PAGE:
Members of the House Agriculture Committee heavily questioned McCarthy at a hearing to find out why the EPA was not more active after it was discovered that Flint's water supply had been tainted.
My first thought on seeing the news on my smartphone with near-simultaneous alerts from four major news organizations: Oh, here comes another ugly battle in Washington.
President Barack Obama's Fiscal Year 2017 budget proposal gives the Defense Department $524 billion, plus another $59 billion for overseas contingency operations.
For first responders to natural disasters, information is their most important commodity. Data about local infrastructure, sources of supply, roads and terrain. Sometimes that data can be hard to find, yet much of it exists. The National Geospatial Intelligence Agency maps nearly every square foot of the globe. Senior Analyst Nat Wolpert tells Federal Drive with Tom Temin how the NGA comes through with information when disaster occurs.
The Defense Department is working on new training programs to teach senior officers and troops about the Pentagon's new blended retirement system.
As OMB presses agencies to spend more money on new or modernized systems, some federal CIOs and other IT executives say modernizing the definition of legacy systems is an important starting point.
VA Secretary Bob McDonald and Deputy Secretary Sloan Gibson are working with Congress on a proposal that would strip senior agency executives of their rights to appeal to the Merit Systems Protection Board when they face disciplinary action. But the proposal faces growing criticism from the Senior Executives Association and others.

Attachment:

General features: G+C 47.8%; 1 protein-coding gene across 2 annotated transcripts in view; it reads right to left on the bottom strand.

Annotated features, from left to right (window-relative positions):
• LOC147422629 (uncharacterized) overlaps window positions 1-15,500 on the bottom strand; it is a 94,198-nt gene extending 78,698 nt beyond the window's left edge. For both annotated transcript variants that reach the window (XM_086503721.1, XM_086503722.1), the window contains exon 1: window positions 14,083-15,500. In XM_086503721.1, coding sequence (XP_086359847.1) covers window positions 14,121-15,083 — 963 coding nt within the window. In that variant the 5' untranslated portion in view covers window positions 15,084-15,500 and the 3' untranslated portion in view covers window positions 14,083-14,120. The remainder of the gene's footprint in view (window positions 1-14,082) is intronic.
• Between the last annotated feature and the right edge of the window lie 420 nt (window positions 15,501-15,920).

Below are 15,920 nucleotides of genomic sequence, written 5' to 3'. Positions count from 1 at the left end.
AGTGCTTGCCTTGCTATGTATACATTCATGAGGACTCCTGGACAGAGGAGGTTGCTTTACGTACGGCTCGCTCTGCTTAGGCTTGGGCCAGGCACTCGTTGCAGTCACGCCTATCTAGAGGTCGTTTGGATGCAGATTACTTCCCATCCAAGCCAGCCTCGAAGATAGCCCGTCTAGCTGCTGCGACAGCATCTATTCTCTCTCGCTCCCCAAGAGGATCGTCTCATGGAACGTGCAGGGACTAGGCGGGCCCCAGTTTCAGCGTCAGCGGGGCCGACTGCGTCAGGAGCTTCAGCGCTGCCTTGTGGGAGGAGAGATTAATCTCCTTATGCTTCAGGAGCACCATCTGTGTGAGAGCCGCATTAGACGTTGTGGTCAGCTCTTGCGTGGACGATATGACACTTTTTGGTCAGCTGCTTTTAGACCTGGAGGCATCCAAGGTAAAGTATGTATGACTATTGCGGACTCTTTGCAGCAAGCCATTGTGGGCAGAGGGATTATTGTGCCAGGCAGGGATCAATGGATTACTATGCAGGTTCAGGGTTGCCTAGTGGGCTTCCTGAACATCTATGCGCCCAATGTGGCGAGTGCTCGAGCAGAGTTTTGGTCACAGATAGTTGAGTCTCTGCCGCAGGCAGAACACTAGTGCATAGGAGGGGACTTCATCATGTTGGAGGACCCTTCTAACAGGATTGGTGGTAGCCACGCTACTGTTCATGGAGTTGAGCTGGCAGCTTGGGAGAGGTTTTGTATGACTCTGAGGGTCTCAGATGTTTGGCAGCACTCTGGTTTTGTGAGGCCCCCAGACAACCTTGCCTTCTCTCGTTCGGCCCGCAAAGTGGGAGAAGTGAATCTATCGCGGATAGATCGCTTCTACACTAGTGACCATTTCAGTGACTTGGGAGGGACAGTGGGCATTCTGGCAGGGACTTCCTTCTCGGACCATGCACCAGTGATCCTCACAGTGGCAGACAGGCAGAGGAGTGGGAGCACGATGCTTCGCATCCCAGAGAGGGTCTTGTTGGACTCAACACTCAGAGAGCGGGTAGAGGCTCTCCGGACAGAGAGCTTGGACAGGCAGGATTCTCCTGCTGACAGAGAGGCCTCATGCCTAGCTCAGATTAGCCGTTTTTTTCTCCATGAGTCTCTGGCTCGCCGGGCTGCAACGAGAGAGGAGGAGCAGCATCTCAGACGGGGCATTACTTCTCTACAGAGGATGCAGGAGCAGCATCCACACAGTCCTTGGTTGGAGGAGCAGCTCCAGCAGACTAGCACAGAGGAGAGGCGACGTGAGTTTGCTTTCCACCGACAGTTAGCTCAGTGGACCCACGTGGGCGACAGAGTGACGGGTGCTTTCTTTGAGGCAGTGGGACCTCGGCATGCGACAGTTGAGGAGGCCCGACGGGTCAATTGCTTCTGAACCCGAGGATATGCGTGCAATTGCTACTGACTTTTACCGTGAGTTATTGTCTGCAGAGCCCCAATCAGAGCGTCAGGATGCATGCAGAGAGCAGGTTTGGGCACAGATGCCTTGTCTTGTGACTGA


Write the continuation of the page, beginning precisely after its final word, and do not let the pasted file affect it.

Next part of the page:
I have evidence TSA and its contractors are committed to continuous improvement.
It may be another 9 months until the football season returns, but federal managers have another team sport they can play in the meantime. It's called innovation. Yes, innovation is not a contact but a contract sport at least according to the Partnership for Public Service. Ron Sanders, principal author of the new study on how agencies can team up with industry and academia, joins Federal Drive with Tom Temin to share how you can play without getting hurt.
NASA's Mars Rover Opportunity recently complete its 12th year on Mars. Its mission was originally meant to last just 90 days. Since then, the gadget has taken more than 200,000 images and driven more than 26 miles across the surface of the red planet. Just how did it work out so much better than NASA could have hoped for? Federal News Radio's Eric White spoke with John Callas, the Project Manager for the Mars Exploration Rover Project at the Jet Propulsion Laboratory. He shared that interview on Federal Drive with Tom Temin.
The National Security Cutter is at the heart of a long-running effort to modernize the Coast Guard. Three of the ships have already been built and deployed. The Coast Guard, with test and evaluation help from the Navy, says the ships are effective and suitable for its mission. The Government Accountability Office is saying, not so fast. Michele Mackin, director of acquisition and sourcing management issues at GAO, fills in all the details on Federal Drive with Tom Temin.
The discovery demonstrates the ability of government to advance basic research by committing grants to responsible people.
Rep. Jason Chaffetz (R-Utah) is now asking the GAO to review how well agencies are conducting risk assessments and whether security is getting better because of the standards.
In the push and pull of agency oversight, who should be running the agency -- the inspector general or the agency head? Former DHS CHCO Jeff Neal weighs in.